5. No felony conviction as defined by the law of the place where conviction took place; and,
  6. Competence in at least one of the indigenous languages of the FSM evidenced by passing a language examination prepared and administered by the President or his designee.

The biggest concern for many will be the renunciation of a foreign citizenship and running the risk of being denied FSM citizenship.  Assuming that happens, it may leave a person stateless and with no passport to travel.   A FSM national would be no better off having renounced foreign citizenship because, at the present time, even a FSM national has no right to a FSM passport.

In one of our previous blogs, we discussed the on-going case of Hartmann v.  FSM Department of Justice.   The court addressed this very issue opining:

The court can see the danger here.  The naturalization applicant must first renounce, and prove that he or she has renounced, his or her other citizenship, but apparently can still be denied FSM citizenship… Under the present circumstances, that would leave the applicant as a FSM national with no right to a passport or a passport from any other country either, effectively denying the FSM national of any ability to travel.

That raises the question whether it might be unconstitutional to deny a FSM passport to a FSM national.  Naturally, if any passports were issued to FSM nationals, those passports would need to be clearly marked as such so that the passport holder could not use tat passport to exercise rights reserved only to FSM citizens.”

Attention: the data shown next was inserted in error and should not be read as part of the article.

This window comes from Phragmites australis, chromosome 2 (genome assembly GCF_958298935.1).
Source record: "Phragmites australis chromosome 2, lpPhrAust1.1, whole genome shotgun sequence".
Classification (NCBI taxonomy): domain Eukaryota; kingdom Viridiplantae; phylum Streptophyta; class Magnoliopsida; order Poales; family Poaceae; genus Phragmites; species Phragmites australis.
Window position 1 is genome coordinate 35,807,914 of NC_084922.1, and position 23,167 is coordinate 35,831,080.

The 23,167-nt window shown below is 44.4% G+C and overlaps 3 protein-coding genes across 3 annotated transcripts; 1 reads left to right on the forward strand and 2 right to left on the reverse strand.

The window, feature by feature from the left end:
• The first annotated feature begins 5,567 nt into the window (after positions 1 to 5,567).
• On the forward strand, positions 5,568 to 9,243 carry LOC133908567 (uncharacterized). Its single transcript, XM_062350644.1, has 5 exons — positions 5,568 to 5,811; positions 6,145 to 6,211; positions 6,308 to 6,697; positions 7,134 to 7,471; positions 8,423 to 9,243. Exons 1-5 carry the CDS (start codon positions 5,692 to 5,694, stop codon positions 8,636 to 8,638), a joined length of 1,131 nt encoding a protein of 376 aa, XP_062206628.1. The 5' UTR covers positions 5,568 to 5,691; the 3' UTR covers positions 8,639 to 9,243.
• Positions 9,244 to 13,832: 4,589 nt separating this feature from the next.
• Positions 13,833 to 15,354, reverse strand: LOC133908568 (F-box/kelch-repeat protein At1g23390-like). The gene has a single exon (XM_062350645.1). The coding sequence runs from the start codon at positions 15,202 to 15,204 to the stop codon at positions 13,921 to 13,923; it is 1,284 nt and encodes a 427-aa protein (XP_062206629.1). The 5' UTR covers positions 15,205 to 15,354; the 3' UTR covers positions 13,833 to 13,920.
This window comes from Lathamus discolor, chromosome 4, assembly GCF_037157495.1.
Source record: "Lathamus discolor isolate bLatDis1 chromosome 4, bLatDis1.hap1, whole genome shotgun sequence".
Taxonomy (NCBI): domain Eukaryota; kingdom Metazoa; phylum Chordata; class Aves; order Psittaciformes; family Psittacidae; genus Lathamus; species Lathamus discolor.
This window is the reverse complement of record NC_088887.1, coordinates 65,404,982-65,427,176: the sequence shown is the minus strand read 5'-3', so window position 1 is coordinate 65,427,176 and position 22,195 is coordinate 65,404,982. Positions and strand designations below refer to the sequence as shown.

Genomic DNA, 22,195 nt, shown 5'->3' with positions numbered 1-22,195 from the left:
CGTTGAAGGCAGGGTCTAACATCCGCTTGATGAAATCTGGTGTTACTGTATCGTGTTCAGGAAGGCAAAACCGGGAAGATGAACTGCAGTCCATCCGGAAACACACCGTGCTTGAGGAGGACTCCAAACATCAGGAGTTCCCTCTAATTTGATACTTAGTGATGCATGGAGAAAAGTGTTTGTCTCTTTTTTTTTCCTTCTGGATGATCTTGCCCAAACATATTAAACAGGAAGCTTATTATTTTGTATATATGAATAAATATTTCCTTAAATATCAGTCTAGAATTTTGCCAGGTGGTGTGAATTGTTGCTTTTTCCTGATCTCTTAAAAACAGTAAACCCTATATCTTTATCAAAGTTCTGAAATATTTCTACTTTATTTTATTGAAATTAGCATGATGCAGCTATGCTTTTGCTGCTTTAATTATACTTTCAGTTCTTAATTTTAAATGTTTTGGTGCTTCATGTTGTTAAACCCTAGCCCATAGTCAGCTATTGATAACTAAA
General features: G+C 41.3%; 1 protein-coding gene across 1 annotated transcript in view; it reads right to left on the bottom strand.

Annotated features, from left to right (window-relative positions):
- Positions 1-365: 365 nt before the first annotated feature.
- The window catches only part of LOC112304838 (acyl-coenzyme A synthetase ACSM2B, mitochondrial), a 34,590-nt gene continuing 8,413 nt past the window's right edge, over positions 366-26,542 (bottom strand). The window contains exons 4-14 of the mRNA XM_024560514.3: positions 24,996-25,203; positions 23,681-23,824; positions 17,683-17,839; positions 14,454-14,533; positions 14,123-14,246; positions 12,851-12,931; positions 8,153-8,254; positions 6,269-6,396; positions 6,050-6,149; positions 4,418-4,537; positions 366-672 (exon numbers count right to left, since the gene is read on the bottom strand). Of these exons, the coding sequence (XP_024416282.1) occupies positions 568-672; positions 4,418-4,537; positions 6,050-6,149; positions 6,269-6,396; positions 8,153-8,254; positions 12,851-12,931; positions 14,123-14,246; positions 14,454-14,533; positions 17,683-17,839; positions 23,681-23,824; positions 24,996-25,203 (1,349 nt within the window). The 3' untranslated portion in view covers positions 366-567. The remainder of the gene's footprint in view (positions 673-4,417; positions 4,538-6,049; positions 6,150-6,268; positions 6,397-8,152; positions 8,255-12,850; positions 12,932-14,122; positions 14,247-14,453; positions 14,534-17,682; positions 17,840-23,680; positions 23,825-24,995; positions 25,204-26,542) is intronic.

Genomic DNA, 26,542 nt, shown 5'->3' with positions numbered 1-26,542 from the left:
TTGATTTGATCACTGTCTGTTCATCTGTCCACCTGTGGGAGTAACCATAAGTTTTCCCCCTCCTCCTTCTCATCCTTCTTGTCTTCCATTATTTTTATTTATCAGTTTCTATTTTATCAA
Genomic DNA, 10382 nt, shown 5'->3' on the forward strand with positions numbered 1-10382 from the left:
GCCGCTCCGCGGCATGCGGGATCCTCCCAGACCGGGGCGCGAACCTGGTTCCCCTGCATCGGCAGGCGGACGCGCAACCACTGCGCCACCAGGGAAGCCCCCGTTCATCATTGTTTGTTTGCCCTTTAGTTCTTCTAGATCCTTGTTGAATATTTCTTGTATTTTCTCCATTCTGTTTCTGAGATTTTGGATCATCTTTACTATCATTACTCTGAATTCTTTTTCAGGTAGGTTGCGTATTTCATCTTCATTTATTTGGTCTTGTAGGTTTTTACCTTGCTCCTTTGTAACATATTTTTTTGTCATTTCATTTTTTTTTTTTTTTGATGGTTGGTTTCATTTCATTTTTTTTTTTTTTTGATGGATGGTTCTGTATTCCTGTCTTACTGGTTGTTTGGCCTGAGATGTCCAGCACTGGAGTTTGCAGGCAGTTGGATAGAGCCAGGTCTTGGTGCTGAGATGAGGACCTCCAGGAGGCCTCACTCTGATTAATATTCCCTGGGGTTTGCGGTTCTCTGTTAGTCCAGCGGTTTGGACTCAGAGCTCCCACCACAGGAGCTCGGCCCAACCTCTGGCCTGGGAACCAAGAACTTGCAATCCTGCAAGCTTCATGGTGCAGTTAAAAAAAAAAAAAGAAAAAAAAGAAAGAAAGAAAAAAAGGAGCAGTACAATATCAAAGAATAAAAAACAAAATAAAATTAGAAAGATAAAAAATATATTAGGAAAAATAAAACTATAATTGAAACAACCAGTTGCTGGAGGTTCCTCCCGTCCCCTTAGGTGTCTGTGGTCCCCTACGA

The Hartmann court is clearly telling our government that FSM nationals have a right to travel and, thus, a right to a passport.  We can only hope that the FSM government is taking the necessary steps to ensure nationals can continue to travel albeit not enjoy the full rights of a FSM citizen–the most important being the right to own land.

The risk of being stateless and losing the right to travel was certainly the utmost concern in our representation of an applicant.  It was therefore crucial that the then president agreed in writing before the renunciation of the foreign citizenship that the applicant would essentially be guaranteed citizenship through naturalization if all the requirements were met.  A letter was issued from the President’s office with the assistance of the FSM Department of Justice ensuring citizenship through naturalization.  It must be noted that such a guarantee was obtained with the former administration and it is unclear whether the current administration would be willing to do the same.